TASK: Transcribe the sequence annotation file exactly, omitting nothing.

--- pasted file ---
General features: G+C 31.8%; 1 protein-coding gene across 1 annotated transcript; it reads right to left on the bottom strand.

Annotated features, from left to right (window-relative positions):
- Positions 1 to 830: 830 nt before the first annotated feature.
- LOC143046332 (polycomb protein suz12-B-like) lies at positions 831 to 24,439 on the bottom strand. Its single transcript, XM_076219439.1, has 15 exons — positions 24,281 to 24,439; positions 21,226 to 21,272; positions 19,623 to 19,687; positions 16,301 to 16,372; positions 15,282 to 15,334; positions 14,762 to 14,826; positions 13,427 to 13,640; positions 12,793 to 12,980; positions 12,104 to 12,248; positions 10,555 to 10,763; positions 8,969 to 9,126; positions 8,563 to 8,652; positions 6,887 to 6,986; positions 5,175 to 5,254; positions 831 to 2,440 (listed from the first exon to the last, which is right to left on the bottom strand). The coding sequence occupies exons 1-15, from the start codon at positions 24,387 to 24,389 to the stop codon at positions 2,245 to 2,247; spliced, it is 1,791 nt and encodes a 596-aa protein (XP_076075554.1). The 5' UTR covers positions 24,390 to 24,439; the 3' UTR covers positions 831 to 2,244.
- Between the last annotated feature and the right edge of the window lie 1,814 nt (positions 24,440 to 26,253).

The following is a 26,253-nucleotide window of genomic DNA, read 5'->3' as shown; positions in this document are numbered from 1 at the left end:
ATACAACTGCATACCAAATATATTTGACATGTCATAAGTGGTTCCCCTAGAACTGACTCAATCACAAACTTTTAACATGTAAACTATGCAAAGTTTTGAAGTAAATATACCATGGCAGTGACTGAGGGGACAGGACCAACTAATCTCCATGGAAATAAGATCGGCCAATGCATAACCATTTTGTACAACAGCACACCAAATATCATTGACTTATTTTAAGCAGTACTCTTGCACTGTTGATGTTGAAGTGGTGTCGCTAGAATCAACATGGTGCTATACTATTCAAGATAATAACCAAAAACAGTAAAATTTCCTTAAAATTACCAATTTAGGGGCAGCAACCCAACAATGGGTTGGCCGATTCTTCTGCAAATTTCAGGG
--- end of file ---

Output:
General features: G+C 31.8%; 1 protein-coding gene across 1 annotated transcript; it reads right to left on the bottom strand.

Annotated features, from left to right (window-relative positions):
- Positions 1 to 830: 830 nt before the first annotated feature.
- LOC143046332 (polycomb protein suz12-B-like) lies at positions 831 to 24,439 on the bottom strand. Its single transcript, XM_076219439.1, has 15 exons — positions 24,281 to 24,439; positions 21,226 to 21,272; positions 19,623 to 19,687; positions 16,301 to 16,372; positions 15,282 to 15,334; positions 14,762 to 14,826; positions 13,427 to 13,640; positions 12,793 to 12,980; positions 12,104 to 12,248; positions 10,555 to 10,763; positions 8,969 to 9,126; positions 8,563 to 8,652; positions 6,887 to 6,986; positions 5,175 to 5,254; positions 831 to 2,440 (listed from the first exon to the last, which is right to left on the bottom strand). The coding sequence occupies exons 1-15, from the start codon at positions 24,387 to 24,389 to the stop codon at positions 2,245 to 2,247; spliced, it is 1,791 nt and encodes a 596-aa protein (XP_076075554.1). The 5' UTR covers positions 24,390 to 24,439; the 3' UTR covers positions 831 to 2,244.
- Between the last annotated feature and the right edge of the window lie 1,814 nt (positions 24,440 to 26,253).

The following is a 26,253-nucleotide window of genomic DNA, read 5'->3' as shown; positions in this document are numbered from 1 at the left end:
ATACAACTGCATACCAAATATATTTGACATGTCATAAGTGGTTCCCCTAGAACTGACTCAATCACAAACTTTTAACATGTAAACTATGCAAAGTTTTGAAGTAAATATACCATGGCAGTGACTGAGGGGACAGGACCAACTAATCTCCATGGAAATAAGATCGGCCAATGCATAACCATTTTGTACAACAGCACACCAAATATCATTGACTTATTTTAAGCAGTACTCTTGCACTGTTGATGTTGAAGTGGTGTCGCTAGAATCAACATGGTGCTATACTATTCAAGATAATAACCAAAAACAGTAAAATTTCCTTAAAATTACCAATTTAGGGGCAGCAACCCAACAATGGGTTGGCCGATTCTTCTGCAAATTTCAGGG